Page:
While rules remain murky, China’s gig workers are encouraged to join unions

The drive towards unionising the platform economy in China appears to be gathering momentum, at both national and local level.

The country’s state union, the All-China Federation of Trade Unions (ACFTU) has been calling for better protection of labour rights for workers in China’s gig economy. And one of the ACFTU’s local branches, the Beijing Municipal Federation of Trade Unions (BMFTU) has introduced guidelines for delivery drivers and other platform workers operating in China’s capital.

These outline ten measures, which include stationing union cadres in the local community to gather and resolve problems faced by workers, recruiting gig economy workers to join the union, using existing worker centres to contact workers, providing health checks and childcare services, and providing workers with skills training.

The BMFTU’s guidelines also state that the union will negotiate with companies on important issues such as pay, workplace policies, working hours, and other workers’ protections. In the meantime, the union will arrange lawyers to provide legal advice and services for gig workers.

Similar measures have been introduced in Shanghai, where workers now have their own trade union, and the city of Xiamen, which has asked firms to give delivery workers a “20-minute break for every four hours of work”, according to the state-run People’s Daily.

 

Developments at local level

 

Moves towards unionisation are happening on a local level too. For example, in Quanzhou, the Taiwanese Investment Zone Federation of Trade Unions held a group initiation ceremony for more than 200 new members, including truck drivers, couriers, online meal delivery personnel, security guards and others.

The union has set up a voluntary service site to provide free legal consultations and Taiwanese medical staff from Yihe Hospital formed a volunteer service team for free clinics to measure blood pressure and provide free health consultations for workers.

One courier, Tan Xiaoxiong, was quoted as saying: “Joining the trade union has given us organisation and support, and more truly feel that the ‘mother family’ is around. When you’re tired, you can go to the outdoor labour service station to rest and drink. The union’s service is so considerate.”

The union will continue to promote and develop membership to boost participation.

And, this autumn, the Shushan district of Hefei, the capital of Anhui Province, East China, established its first trade union for gig economy workers.

 

Happiness stations

 

The New Employment Form Union of Shushan Economic and Technological Development Zone already has more than 5,000 members, including couriers, truck drivers and ride share drivers.

“After the establishment of the joint trade union, they will be able to enjoy the mutual assistance protection plan in the event of accidental injuries,” said the head of the new union. He said the union would also be establishing “happiness stations” in each of the district’s five communities to provide services such as charging points, drinking water, and reading.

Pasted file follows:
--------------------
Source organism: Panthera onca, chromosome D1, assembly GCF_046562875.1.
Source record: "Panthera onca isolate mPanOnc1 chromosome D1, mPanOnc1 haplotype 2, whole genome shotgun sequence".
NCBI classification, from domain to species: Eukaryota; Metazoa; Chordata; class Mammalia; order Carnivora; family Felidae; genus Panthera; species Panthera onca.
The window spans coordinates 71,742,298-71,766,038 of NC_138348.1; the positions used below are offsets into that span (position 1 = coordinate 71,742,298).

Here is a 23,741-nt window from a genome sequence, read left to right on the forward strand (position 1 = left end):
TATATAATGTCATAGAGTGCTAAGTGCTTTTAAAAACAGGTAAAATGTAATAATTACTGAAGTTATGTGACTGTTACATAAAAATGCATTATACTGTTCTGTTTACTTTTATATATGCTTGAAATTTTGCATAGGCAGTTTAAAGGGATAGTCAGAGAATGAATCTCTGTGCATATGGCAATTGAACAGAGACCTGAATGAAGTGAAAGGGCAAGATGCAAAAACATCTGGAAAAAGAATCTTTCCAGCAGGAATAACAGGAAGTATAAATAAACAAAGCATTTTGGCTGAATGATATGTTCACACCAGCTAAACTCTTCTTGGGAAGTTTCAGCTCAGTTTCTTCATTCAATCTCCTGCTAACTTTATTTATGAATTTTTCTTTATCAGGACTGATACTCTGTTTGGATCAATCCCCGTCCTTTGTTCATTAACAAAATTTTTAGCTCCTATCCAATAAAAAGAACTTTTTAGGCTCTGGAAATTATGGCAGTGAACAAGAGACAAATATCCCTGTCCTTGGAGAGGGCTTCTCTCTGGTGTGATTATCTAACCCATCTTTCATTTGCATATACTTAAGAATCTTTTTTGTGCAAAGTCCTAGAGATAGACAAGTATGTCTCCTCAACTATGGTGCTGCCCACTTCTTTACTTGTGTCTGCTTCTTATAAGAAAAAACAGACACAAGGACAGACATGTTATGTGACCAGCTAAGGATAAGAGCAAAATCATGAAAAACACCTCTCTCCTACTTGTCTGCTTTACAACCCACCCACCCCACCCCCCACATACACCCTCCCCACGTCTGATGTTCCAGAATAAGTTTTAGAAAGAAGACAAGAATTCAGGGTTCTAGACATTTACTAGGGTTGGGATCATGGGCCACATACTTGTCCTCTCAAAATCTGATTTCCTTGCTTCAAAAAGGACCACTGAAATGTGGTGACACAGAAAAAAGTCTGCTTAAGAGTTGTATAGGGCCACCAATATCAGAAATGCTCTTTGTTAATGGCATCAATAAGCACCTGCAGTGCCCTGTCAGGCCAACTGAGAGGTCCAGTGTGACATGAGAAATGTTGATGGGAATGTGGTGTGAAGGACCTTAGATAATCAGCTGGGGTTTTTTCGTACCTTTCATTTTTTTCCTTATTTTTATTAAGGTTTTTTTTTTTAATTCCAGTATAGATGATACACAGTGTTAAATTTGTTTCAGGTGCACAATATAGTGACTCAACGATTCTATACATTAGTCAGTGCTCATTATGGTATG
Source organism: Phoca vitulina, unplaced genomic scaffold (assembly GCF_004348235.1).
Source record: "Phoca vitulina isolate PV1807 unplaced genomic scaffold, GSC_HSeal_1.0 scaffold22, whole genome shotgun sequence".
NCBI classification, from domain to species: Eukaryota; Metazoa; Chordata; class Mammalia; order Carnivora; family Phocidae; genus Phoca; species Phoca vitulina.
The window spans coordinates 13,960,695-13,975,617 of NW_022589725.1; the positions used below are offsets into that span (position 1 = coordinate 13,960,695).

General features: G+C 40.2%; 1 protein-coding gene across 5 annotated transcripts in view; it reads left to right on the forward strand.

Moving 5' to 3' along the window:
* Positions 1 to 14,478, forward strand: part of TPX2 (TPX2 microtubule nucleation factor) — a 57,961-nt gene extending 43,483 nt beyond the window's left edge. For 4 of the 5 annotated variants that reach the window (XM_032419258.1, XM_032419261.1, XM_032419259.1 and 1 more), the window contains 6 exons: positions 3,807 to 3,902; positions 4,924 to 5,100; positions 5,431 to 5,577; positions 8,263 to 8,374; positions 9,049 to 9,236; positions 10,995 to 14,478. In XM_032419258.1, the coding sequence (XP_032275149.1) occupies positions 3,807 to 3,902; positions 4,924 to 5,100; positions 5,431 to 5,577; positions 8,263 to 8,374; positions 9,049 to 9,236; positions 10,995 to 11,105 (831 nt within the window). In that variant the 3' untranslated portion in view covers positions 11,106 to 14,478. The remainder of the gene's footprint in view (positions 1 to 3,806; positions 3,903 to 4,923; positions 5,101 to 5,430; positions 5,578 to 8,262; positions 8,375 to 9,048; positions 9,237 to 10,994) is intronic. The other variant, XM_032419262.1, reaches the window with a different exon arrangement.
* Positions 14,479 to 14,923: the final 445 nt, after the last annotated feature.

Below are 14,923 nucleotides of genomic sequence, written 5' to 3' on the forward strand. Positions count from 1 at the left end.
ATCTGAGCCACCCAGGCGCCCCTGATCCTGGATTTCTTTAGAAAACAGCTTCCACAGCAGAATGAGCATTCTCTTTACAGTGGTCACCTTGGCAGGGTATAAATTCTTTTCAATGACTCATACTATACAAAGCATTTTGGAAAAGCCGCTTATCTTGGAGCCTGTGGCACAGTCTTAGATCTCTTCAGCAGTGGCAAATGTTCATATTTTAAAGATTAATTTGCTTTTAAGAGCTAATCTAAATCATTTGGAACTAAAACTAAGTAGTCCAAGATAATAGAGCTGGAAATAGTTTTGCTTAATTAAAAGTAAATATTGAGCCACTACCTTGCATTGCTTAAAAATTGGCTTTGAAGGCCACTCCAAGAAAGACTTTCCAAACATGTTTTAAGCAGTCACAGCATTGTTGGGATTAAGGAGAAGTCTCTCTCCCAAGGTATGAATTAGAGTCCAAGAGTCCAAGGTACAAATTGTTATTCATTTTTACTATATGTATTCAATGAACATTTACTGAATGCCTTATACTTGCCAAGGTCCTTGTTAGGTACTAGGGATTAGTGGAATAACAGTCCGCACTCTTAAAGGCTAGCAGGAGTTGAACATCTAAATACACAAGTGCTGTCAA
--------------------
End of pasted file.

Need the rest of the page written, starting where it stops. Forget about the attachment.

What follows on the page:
Meanwhile, in the Chongxian sub-district of Hangzhou, the Chongxian Sub-district Federation of Trade Unions met in October to investigate working conditions for people employed in logistics and freight drivers, online car-hailing drivers, courier brothers, takeaway delivery personnel, security guards etc in the jurisdiction. The union also discussed plans to recruit new members and to improve services for existing members.

While all this activity is taking place, authorities have directed the cyberspace watchdog to investigate the use of algorithms by tech platforms, amidst claims that algorithms are issuing overly harsh fines and pushing couriers so hard that they are effectively encouraging dangerous driving.

 

Change – but to what effect?

 

The State Administration for Market Regulation has opened a public consultation on the guidelines classifying platforms based on their purpose, size, market valuation and the ability to restrict contacts between consumers, merchants and service providers. The authority is also seeking feedback about the implementation of platforms’ responsibilities in relation to fair competition.

Should this be adopted, super-large platforms such as Meituan will have to introduce a ranking system for those operating through platforms, treat them equally and refrain from monopoly agreements, establish and improve data security and risk assessment, improve compliance, undergo external audits, and ensure users are registered under their real name, and so on.

It’s clear, then, that the regulatory climate for platforms in China is changing but the extent and depth of the reforms and their ultimate impact on the workers is yet to be seen.

Some of the changes already implemented have attracted criticism for being ineffective. For example, the Chinese government’s ban on compulsory overtime has reportedly resulted in hours and pay being cut – but not the workload. Meanwhile, protests, strikes and accidents continue.

Lorraine Mullaney PlatformsIntelligence staff

Photo: Gaston Laborde

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